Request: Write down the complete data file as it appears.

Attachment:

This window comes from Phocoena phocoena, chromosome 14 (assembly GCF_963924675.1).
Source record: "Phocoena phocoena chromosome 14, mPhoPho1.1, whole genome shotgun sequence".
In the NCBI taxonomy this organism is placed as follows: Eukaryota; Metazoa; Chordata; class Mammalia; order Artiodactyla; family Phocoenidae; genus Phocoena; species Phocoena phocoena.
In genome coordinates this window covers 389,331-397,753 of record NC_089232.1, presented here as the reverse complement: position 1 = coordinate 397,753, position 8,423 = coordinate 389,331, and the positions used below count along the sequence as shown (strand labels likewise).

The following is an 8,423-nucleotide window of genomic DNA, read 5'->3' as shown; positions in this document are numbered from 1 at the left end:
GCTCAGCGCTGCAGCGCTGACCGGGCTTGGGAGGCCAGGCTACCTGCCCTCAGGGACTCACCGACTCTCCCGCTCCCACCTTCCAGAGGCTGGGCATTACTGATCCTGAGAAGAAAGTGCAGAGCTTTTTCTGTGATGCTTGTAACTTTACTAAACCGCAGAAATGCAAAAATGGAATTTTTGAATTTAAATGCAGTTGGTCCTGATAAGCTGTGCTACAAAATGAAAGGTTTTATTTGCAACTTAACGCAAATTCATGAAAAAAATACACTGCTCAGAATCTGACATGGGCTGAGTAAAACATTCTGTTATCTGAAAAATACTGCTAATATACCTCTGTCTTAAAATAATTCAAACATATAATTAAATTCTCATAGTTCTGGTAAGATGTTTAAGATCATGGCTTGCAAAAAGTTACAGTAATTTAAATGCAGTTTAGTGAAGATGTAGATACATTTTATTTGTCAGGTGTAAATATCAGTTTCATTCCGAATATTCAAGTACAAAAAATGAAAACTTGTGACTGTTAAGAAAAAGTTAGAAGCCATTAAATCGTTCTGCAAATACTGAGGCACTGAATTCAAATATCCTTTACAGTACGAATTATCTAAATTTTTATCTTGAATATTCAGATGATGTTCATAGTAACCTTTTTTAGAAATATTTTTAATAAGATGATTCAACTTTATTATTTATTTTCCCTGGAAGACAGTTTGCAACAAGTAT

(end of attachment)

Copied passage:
This window comes from Phocoena phocoena, chromosome 14 (assembly GCF_963924675.1).
Source record: "Phocoena phocoena chromosome 14, mPhoPho1.1, whole genome shotgun sequence".
In the NCBI taxonomy this organism is placed as follows: Eukaryota; Metazoa; Chordata; class Mammalia; order Artiodactyla; family Phocoenidae; genus Phocoena; species Phocoena phocoena.
In genome coordinates this window covers 389,331-397,753 of record NC_089232.1, presented here as the reverse complement: position 1 = coordinate 397,753, position 8,423 = coordinate 389,331, and the positions used below count along the sequence as shown (strand labels likewise).

The following is an 8,423-nucleotide window of genomic DNA, read 5'->3' as shown; positions in this document are numbered from 1 at the left end:
GCTCAGCGCTGCAGCGCTGACCGGGCTTGGGAGGCCAGGCTACCTGCCCTCAGGGACTCACCGACTCTCCCGCTCCCACCTTCCAGAGGCTGGGCATTACTGATCCTGAGAAGAAAGTGCAGAGCTTTTTCTGTGATGCTTGTAACTTTACTAAACCGCAGAAATGCAAAAATGGAATTTTTGAATTTAAATGCAGTTGGTCCTGATAAGCTGTGCTACAAAATGAAAGGTTTTATTTGCAACTTAACGCAAATTCATGAAAAAAATACACTGCTCAGAATCTGACATGGGCTGAGTAAAACATTCTGTTATCTGAAAAATACTGCTAATATACCTCTGTCTTAAAATAATTCAAACATATAATTAAATTCTCATAGTTCTGGTAAGATGTTTAAGATCATGGCTTGCAAAAAGTTACAGTAATTTAAATGCAGTTTAGTGAAGATGTAGATACATTTTATTTGTCAGGTGTAAATATCAGTTTCATTCCGAATATTCAAGTACAAAAAATGAAAACTTGTGACTGTTAAGAAAAAGTTAGAAGCCATTAAATCGTTCTGCAAATACTGAGGCACTGAATTCAAATATCCTTTACAGTACGAATTATCTAAATTTTTATCTTGAATATTCAGATGATGTTCATAGTAACCTTTTTTAGAAATATTTTTAATAAGATGATTCAACTTTATTATTTATTTTCCCTGGAAGACAGTTTGCAACAAGTAT